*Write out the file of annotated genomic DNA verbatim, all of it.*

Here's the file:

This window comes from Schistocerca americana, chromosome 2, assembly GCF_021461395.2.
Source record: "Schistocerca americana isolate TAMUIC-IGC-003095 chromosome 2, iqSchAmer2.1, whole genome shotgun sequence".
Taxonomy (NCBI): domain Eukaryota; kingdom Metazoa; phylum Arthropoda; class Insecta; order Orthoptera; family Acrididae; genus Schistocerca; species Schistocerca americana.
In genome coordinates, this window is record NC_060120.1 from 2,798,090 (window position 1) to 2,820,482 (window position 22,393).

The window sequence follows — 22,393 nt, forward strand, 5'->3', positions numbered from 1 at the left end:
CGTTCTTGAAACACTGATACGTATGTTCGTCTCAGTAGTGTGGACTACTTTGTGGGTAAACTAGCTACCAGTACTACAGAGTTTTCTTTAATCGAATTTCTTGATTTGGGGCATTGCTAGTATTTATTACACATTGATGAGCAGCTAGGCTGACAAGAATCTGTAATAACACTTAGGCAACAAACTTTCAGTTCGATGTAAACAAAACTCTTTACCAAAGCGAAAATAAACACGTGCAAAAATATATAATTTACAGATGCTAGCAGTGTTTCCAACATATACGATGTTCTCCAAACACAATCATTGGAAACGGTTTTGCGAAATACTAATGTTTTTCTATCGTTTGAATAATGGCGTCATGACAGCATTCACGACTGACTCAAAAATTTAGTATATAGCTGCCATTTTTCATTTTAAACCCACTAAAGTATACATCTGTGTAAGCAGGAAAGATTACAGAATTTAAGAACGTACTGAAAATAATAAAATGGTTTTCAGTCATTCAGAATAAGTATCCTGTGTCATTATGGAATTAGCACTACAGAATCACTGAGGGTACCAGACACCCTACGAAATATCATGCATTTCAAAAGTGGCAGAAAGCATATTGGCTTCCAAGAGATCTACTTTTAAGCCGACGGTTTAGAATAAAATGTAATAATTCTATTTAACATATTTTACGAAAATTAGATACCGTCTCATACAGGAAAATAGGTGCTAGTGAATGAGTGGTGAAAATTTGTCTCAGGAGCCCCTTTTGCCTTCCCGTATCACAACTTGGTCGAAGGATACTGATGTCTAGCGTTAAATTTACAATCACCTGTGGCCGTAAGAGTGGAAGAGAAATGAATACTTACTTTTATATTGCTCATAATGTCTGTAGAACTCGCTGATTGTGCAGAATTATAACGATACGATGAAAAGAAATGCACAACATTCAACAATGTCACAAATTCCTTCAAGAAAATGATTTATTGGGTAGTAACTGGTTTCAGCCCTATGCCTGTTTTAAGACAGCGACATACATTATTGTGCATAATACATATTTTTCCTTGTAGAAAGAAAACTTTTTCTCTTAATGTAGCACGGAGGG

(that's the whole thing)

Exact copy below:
This window comes from Schistocerca americana, chromosome 2, assembly GCF_021461395.2.
Source record: "Schistocerca americana isolate TAMUIC-IGC-003095 chromosome 2, iqSchAmer2.1, whole genome shotgun sequence".
Taxonomy (NCBI): domain Eukaryota; kingdom Metazoa; phylum Arthropoda; class Insecta; order Orthoptera; family Acrididae; genus Schistocerca; species Schistocerca americana.
In genome coordinates, this window is record NC_060120.1 from 2,798,090 (window position 1) to 2,820,482 (window position 22,393).

The window sequence follows — 22,393 nt, forward strand, 5'->3', positions numbered from 1 at the left end:
CGTTCTTGAAACACTGATACGTATGTTCGTCTCAGTAGTGTGGACTACTTTGTGGGTAAACTAGCTACCAGTACTACAGAGTTTTCTTTAATCGAATTTCTTGATTTGGGGCATTGCTAGTATTTATTACACATTGATGAGCAGCTAGGCTGACAAGAATCTGTAATAACACTTAGGCAACAAACTTTCAGTTCGATGTAAACAAAACTCTTTACCAAAGCGAAAATAAACACGTGCAAAAATATATAATTTACAGATGCTAGCAGTGTTTCCAACATATACGATGTTCTCCAAACACAATCATTGGAAACGGTTTTGCGAAATACTAATGTTTTTCTATCGTTTGAATAATGGCGTCATGACAGCATTCACGACTGACTCAAAAATTTAGTATATAGCTGCCATTTTTCATTTTAAACCCACTAAAGTATACATCTGTGTAAGCAGGAAAGATTACAGAATTTAAGAACGTACTGAAAATAATAAAATGGTTTTCAGTCATTCAGAATAAGTATCCTGTGTCATTATGGAATTAGCACTACAGAATCACTGAGGGTACCAGACACCCTACGAAATATCATGCATTTCAAAAGTGGCAGAAAGCATATTGGCTTCCAAGAGATCTACTTTTAAGCCGACGGTTTAGAATAAAATGTAATAATTCTATTTAACATATTTTACGAAAATTAGATACCGTCTCATACAGGAAAATAGGTGCTAGTGAATGAGTGGTGAAAATTTGTCTCAGGAGCCCCTTTTGCCTTCCCGTATCACAACTTGGTCGAAGGATACTGATGTCTAGCGTTAAATTTACAATCACCTGTGGCCGTAAGAGTGGAAGAGAAATGAATACTTACTTTTATATTGCTCATAATGTCTGTAGAACTCGCTGATTGTGCAGAATTATAACGATACGATGAAAAGAAATGCACAACATTCAACAATGTCACAAATTCCTTCAAGAAAATGATTTATTGGGTAGTAACTGGTTTCAGCCCTATGCCTGTTTTAAGACAGCGACATACATTATTGTGCATAATACATATTTTTCCTTGTAGAAAGAAAACTTTTTCTCTTAATGTAGCACGGAGGG